Friendship Heights

I’m feeling a little isolated here (okay, a lot), and decided I should put some effort into making friends outside my program.  Progress on this remains to be seen, but I did sign up for a book group on topics in clinical psychology…  Because I have so much reading all I want to do in my spare time is read more so I can meet people?  Um…  yeah, I guess….?

So I spent the end of this week frantically finishing a book in time for the meeting Saturday morning, while I should have been working on finals or reading for class or taking better care of myself (you know, like an adult).  I rationalized that this book group thing, and the potential friends I would meet through it, were as important as all of those other things.

At 9 this morning I walked through the rain to Union Station, headed out to Maryland, and finished the book on the escalator at the Friendship Heights Metro station, minutes before the meeting was supposed to start.  I went to the coffee shop where we were meeting, ordered my coffee, sat down with my “I’m-part-of-your-group” book out on the table so I’d be recognized, and waited.  And waited until 10, 10:30, 11, carefully eying each customer to see if they might be who I was meeting.  It was kind of like a blind date, and I wondered if the baristas thought I was, indeed, waiting for a date who wasn’t coming.  How pathetic!  I pretended to be engrossed in my article, but I’m sure the searching glance I gave everyone walking in betrayed my act.  I waited.  I double-checked the address and triple-checked it.  I read for classes and ordered another coffee, wondering if maybe the time or location was changed and I didn’t get the memo.  No one came.  I was alone and lonely in a swanky suburb with a stupid name on a rainy day, feeling left out of a group I had barely joined.  A group I had hoped would make me less lonely.  Go figure.  I headed home in the even rainier rain.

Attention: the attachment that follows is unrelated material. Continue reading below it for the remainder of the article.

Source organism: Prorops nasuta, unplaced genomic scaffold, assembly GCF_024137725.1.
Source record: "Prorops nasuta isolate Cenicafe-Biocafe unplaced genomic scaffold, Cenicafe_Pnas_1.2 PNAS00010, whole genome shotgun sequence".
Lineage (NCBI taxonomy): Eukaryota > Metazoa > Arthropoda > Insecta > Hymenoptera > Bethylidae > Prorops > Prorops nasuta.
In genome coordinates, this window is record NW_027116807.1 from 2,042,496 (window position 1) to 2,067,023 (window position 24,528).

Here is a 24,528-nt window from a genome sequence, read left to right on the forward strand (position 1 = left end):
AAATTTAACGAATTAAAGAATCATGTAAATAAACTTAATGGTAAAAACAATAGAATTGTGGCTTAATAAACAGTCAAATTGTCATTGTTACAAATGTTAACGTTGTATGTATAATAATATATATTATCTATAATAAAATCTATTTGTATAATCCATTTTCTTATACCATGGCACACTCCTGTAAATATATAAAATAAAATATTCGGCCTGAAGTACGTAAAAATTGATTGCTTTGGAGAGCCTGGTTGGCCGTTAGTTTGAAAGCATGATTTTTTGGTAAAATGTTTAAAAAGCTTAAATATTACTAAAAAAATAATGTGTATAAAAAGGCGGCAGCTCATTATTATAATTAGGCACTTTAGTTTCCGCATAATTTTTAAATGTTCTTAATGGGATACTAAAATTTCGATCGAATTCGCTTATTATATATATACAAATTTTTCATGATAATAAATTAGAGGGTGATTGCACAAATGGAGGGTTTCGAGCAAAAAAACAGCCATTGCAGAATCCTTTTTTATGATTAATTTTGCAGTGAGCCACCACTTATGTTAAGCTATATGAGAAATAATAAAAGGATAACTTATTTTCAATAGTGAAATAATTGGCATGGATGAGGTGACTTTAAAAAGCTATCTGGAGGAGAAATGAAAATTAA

I anticipated homesickness as a result of moving, and I knew I’d miss my friends.  I don’t know if I anticipated the loneliness.  Somehow I’d forgotten how long and arduous a process friend-making is, even with school.  I’d somehow blocked out my quickly abandoned efforts to make a life for myself in Fort Collins (where friends didn’t come easily and loneliness prevailed).  It’s not quite like that here, in part because I’m committed to being here for longer, it’s about 24 times farther away, and I’m enjoying what I came here to do.  But it’s not totally different, either.

Irony of ironies?  Last night in my push to finish the book, I stopped by the coffee shop where I met the hipster girls a few weeks ago.  I asked the one who was working how her business plan was coming, and we chatted a bit about DC and being new here, etc., and she invited me out for a drink later that night with her and the other hipster girl.  “Oh, thanks, but I have to finish this book by tomorrow morning…” I answered.



1 Comment

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One response to “Friendship Heights

  1. Barrett

    Stupid book club. It is such a long journey as an adult to make new friends (and it’s not like it was a short journey for some of us as kids) . . . I really admire you putting yourself out there. Even if the other jerks don’t show up.

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